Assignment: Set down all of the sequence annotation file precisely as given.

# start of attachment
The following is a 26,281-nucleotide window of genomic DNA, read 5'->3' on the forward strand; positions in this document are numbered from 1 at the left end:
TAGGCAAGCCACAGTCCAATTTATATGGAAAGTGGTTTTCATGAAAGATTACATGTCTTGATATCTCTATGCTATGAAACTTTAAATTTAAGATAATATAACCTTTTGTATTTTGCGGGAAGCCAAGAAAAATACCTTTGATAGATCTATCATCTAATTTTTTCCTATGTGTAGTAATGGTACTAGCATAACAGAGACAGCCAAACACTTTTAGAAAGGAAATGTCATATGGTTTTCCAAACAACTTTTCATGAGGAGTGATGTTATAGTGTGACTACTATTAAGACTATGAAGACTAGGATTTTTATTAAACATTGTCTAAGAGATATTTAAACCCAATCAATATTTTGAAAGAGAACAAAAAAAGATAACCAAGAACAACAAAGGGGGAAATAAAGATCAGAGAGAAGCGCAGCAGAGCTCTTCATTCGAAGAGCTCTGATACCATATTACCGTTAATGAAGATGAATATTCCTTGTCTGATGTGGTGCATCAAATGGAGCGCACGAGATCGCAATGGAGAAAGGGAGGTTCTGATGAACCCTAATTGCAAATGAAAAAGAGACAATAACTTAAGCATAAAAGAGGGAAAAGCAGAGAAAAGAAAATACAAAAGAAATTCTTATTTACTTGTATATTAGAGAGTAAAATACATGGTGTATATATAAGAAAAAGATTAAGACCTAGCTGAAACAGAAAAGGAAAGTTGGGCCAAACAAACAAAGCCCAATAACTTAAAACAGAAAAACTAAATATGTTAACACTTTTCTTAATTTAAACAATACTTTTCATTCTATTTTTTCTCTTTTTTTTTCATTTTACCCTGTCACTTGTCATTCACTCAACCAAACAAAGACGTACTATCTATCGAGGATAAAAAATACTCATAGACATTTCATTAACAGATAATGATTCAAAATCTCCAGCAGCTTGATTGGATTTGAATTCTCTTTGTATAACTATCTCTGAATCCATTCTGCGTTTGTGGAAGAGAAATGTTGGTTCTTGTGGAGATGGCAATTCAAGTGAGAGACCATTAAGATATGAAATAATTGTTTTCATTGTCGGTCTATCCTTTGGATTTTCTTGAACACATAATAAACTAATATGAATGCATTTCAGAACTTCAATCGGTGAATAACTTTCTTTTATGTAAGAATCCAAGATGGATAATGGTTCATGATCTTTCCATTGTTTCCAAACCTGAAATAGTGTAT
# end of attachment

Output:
The following is a 26,281-nucleotide window of genomic DNA, read 5'->3' on the forward strand; positions in this document are numbered from 1 at the left end:
TAGGCAAGCCACAGTCCAATTTATATGGAAAGTGGTTTTCATGAAAGATTACATGTCTTGATATCTCTATGCTATGAAACTTTAAATTTAAGATAATATAACCTTTTGTATTTTGCGGGAAGCCAAGAAAAATACCTTTGATAGATCTATCATCTAATTTTTTCCTATGTGTAGTAATGGTACTAGCATAACAGAGACAGCCAAACACTTTTAGAAAGGAAATGTCATATGGTTTTCCAAACAACTTTTCATGAGGAGTGATGTTATAGTGTGACTACTATTAAGACTATGAAGACTAGGATTTTTATTAAACATTGTCTAAGAGATATTTAAACCCAATCAATATTTTGAAAGAGAACAAAAAAAGATAACCAAGAACAACAAAGGGGGAAATAAAGATCAGAGAGAAGCGCAGCAGAGCTCTTCATTCGAAGAGCTCTGATACCATATTACCGTTAATGAAGATGAATATTCCTTGTCTGATGTGGTGCATCAAATGGAGCGCACGAGATCGCAATGGAGAAAGGGAGGTTCTGATGAACCCTAATTGCAAATGAAAAAGAGACAATAACTTAAGCATAAAAGAGGGAAAAGCAGAGAAAAGAAAATACAAAAGAAATTCTTATTTACTTGTATATTAGAGAGTAAAATACATGGTGTATATATAAGAAAAAGATTAAGACCTAGCTGAAACAGAAAAGGAAAGTTGGGCCAAACAAACAAAGCCCAATAACTTAAAACAGAAAAACTAAATATGTTAACACTTTTCTTAATTTAAACAATACTTTTCATTCTATTTTTTCTCTTTTTTTTTCATTTTACCCTGTCACTTGTCATTCACTCAACCAAACAAAGACGTACTATCTATCGAGGATAAAAAATACTCATAGACATTTCATTAACAGATAATGATTCAAAATCTCCAGCAGCTTGATTGGATTTGAATTCTCTTTGTATAACTATCTCTGAATCCATTCTGCGTTTGTGGAAGAGAAATGTTGGTTCTTGTGGAGATGGCAATTCAAGTGAGAGACCATTAAGATATGAAATAATTGTTTTCATTGTCGGTCTATCCTTTGGATTTTCTTGAACACATAATAAACTAATATGAATGCATTTCAGAACTTCAATCGGTGAATAACTTTCTTTTATGTAAGAATCCAAGATGGATAATGGTTCATGATCTTTCCATTGTTTCCAAACCTGAAATAGTGTAT